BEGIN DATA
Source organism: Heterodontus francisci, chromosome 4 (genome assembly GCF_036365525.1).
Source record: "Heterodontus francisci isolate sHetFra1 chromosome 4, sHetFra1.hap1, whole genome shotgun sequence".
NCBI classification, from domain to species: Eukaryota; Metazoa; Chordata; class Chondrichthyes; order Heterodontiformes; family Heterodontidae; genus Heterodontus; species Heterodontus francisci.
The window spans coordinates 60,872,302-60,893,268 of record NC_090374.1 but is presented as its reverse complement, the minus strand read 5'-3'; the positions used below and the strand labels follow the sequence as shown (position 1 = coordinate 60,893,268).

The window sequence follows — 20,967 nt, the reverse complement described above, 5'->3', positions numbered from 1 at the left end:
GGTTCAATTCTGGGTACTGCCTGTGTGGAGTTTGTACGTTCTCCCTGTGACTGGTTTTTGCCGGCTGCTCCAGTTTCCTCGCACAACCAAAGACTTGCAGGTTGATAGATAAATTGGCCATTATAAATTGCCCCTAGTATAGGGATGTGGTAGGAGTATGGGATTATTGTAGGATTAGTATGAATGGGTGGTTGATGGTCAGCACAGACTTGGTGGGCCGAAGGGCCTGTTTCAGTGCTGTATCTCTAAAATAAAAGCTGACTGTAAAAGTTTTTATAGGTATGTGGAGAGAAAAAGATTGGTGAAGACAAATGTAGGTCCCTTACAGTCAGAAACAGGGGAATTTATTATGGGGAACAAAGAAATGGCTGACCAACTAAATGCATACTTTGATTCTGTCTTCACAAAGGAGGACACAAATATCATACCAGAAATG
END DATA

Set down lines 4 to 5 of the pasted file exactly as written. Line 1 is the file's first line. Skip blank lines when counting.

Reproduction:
The window spans coordinates 60,872,302-60,893,268 of record NC_090374.1 but is presented as its reverse complement, the minus strand read 5'-3'; the positions used below and the strand labels follow the sequence as shown (position 1 = coordinate 60,893,268).

The window sequence follows — 20,967 nt, the reverse complement described above, 5'->3', positions numbered from 1 at the left end: